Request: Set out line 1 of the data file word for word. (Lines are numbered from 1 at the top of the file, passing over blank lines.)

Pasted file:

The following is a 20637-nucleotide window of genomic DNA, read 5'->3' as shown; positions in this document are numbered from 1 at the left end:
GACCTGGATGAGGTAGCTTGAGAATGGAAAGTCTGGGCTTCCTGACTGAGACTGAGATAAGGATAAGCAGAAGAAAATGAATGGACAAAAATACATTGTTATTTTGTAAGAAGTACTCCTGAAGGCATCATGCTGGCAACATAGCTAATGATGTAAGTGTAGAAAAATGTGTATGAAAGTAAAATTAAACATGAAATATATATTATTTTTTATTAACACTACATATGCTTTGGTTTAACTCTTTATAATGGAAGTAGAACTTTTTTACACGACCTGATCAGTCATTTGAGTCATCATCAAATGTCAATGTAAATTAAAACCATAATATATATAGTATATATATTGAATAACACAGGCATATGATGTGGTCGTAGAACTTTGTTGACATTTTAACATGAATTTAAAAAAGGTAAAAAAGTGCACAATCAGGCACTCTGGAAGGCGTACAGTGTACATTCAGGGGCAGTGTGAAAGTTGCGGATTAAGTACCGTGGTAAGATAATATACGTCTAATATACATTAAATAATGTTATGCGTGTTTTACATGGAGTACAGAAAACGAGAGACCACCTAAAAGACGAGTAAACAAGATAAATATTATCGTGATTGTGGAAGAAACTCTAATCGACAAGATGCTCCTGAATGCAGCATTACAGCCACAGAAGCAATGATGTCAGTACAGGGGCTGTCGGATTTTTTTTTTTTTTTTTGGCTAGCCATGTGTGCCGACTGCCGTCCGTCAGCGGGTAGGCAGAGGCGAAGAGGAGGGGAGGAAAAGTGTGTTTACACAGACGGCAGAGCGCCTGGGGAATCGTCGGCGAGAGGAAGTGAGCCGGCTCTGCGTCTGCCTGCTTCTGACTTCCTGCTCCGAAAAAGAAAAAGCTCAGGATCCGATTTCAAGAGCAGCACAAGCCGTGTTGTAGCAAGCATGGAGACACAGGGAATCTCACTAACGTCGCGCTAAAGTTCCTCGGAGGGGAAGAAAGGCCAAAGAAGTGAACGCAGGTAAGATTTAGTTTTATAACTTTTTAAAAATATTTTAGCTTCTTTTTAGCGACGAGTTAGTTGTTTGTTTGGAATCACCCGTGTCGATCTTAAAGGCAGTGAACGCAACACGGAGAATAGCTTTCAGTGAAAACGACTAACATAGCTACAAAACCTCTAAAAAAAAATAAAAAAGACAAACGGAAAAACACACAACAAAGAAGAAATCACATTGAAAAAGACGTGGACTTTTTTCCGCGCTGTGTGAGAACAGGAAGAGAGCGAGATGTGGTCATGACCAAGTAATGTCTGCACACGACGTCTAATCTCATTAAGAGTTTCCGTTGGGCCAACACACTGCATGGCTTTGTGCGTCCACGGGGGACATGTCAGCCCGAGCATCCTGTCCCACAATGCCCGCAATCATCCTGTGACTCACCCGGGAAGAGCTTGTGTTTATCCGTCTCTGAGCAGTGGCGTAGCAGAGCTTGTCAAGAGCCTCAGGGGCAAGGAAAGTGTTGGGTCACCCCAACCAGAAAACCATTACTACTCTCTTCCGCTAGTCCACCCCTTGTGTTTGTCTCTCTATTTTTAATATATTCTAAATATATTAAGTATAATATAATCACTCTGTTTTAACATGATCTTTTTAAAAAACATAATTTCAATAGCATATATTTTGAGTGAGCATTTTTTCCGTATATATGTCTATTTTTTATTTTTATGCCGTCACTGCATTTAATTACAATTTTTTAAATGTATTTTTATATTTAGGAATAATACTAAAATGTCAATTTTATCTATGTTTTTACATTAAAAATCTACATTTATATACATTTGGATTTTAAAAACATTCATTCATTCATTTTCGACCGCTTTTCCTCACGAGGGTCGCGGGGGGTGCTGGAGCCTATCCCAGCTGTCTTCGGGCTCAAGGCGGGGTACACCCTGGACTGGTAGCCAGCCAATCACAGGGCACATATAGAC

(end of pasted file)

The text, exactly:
The following is a 20637-nucleotide window of genomic DNA, read 5'->3' as shown; positions in this document are numbered from 1 at the left end: